We all mourn in different ways and for all different types of people. Our tradition does not limit our ability to mourn, rather encourages us all to find ways to deal with death, how we need to deal with death. And for each of us and with each loss, we do not need an agenda or reason to cry. We should not need to explain ourselves. Mourning is as controllable as the death itself and all are deserving of the time to heal.
We asked around to some of our favorite rabbis in the Twin Cities to see if they’d be willing to let us publish one of their sermons from the High Holidays 5774. We got a resounding “Yes” from those that have so far replied.
40 years ago today on the Hebrew Calendar, on the 10th of Tishrei, saw the outbreak of the Yom Kippur War instigated against Israel by Syria and Egypt. This was an event that certainly defined an era for Jews everywhere. Do you remember where you were when you heard that the war had broken out? I know exactly where I was. I was in utero. 40 years ago today, I was 55 days from being born. And the Jewish world that I was born into was a different world because of that war. Confidence was lost. The world was turned upside down again and Israel was forced to look at things in a different way.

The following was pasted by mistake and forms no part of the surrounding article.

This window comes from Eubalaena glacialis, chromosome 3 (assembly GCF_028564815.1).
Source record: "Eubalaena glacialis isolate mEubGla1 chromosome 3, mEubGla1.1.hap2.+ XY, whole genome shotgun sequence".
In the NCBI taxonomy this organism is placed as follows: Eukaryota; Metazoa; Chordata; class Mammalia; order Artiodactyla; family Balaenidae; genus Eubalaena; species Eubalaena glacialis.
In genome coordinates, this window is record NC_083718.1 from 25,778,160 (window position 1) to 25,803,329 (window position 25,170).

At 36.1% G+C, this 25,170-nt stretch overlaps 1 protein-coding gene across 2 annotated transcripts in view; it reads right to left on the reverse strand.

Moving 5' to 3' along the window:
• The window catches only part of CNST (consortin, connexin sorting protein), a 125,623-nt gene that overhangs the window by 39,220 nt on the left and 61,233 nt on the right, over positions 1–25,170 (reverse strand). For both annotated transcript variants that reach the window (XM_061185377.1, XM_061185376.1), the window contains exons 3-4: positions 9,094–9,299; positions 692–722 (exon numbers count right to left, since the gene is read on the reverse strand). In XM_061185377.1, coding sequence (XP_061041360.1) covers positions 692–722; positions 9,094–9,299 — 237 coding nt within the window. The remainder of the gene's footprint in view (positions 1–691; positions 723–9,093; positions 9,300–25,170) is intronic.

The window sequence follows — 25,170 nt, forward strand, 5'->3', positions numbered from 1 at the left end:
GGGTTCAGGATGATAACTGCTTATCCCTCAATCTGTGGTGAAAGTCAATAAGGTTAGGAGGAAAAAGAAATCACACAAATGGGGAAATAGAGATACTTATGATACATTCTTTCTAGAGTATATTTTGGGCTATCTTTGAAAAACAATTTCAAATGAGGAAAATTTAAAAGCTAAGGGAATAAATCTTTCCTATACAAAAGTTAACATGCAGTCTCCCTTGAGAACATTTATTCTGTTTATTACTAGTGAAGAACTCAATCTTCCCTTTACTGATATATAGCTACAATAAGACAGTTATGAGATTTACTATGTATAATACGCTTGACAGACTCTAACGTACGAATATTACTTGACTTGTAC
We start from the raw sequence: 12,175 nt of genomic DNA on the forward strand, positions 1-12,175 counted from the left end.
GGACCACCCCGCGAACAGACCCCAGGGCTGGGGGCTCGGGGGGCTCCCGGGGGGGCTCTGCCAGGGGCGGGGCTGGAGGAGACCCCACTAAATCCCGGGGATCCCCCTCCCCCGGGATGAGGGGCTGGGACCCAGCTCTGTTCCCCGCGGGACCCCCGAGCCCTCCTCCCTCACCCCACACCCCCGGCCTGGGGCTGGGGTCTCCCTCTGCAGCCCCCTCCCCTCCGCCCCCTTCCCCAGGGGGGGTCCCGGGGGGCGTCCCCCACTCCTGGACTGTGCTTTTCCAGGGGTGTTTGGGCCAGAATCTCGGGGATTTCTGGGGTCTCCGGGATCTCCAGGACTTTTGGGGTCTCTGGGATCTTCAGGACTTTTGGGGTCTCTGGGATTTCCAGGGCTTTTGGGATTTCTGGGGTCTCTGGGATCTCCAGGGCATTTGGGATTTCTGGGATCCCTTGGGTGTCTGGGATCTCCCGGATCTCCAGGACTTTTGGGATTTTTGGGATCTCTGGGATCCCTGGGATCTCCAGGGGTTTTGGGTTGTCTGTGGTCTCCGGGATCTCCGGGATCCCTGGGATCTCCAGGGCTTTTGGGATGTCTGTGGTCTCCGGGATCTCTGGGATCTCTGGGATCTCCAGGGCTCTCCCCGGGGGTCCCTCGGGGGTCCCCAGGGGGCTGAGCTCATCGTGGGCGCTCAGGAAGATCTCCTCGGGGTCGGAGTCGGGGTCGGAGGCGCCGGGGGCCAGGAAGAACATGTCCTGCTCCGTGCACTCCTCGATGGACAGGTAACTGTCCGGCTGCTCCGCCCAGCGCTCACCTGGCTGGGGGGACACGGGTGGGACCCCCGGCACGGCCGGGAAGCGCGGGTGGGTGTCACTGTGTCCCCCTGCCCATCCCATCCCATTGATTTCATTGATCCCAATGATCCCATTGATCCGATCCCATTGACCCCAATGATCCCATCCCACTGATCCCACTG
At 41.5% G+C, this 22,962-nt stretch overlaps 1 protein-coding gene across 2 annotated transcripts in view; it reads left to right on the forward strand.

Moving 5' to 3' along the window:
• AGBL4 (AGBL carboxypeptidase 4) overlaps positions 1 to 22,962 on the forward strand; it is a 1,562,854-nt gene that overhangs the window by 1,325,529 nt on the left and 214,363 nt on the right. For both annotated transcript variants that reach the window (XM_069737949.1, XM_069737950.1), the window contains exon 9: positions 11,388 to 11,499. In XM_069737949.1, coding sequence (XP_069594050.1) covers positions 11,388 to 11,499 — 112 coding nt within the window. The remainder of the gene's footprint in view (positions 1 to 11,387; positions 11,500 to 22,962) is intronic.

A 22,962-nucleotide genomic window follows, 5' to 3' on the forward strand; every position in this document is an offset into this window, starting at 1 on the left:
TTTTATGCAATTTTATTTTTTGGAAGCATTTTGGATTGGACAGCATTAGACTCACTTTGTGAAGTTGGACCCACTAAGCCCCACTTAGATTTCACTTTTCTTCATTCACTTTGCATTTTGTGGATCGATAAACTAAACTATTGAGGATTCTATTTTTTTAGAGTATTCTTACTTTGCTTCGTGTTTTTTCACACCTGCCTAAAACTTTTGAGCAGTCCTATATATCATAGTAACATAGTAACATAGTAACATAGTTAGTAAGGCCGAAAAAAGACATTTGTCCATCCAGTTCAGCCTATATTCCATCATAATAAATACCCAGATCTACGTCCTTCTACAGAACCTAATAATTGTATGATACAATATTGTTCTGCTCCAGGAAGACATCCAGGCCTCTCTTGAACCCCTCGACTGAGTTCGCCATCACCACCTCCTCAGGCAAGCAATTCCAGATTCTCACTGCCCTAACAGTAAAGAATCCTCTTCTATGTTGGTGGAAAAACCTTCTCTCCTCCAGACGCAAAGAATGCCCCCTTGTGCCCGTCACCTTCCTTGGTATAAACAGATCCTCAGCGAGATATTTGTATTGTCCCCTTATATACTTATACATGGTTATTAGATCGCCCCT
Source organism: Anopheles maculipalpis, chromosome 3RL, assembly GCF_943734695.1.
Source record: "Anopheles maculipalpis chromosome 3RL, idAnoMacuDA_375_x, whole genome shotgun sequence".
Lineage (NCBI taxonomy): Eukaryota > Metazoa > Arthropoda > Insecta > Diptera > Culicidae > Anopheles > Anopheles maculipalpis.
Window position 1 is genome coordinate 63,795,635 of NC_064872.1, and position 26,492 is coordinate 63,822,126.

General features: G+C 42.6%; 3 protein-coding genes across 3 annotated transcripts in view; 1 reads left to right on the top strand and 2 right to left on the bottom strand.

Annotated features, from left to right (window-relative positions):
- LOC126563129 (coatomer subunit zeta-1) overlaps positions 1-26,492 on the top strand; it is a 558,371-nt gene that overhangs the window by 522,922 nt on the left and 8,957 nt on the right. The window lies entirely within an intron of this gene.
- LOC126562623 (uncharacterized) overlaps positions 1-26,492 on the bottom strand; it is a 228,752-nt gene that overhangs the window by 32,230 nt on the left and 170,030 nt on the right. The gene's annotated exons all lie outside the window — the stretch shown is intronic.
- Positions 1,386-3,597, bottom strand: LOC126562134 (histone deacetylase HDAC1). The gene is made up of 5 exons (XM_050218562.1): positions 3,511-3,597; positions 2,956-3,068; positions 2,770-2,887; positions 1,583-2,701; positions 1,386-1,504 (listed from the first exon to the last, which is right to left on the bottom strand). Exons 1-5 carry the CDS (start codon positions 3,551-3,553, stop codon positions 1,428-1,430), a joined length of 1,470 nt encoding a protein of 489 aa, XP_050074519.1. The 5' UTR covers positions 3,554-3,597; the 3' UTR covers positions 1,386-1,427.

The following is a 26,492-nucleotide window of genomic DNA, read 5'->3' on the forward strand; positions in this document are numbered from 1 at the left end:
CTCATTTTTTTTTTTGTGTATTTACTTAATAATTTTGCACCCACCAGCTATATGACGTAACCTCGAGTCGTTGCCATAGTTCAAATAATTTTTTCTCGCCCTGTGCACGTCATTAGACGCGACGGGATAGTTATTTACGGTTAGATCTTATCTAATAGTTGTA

The ancient wisdom of the Talmud teaches, rachmana liba bai, “God desires what’s inside the heart.” The name of our new mahzor, Lev Shalem, means a full heart. It suggests both the power and irony of the High Holy Day prayerbook. God’s name fills the pages, but the holidays are not really about the words between our hands. They are about the words of the heart, the relationships face-to-face that form and tear and need mending. The formal text can only take us so far.
This terrible war convinced the Arab world that they could not defeat Israel by conventional means. This, of course, led to the many waves of terror attacks that Israel essentially put an end to in 2004, thank God. But now, our biggest threat, more than Iran, more than Syria, more than internal strife, more than inequality and chauvinism and Jewish extremism, is the global delegitimization campaign against Israel—we’ve shifted back to the question of Israel’s legitimacy.
Trying to inspire people with fear often leads to indifference and indifference is what makes a Jew stop being a Jew.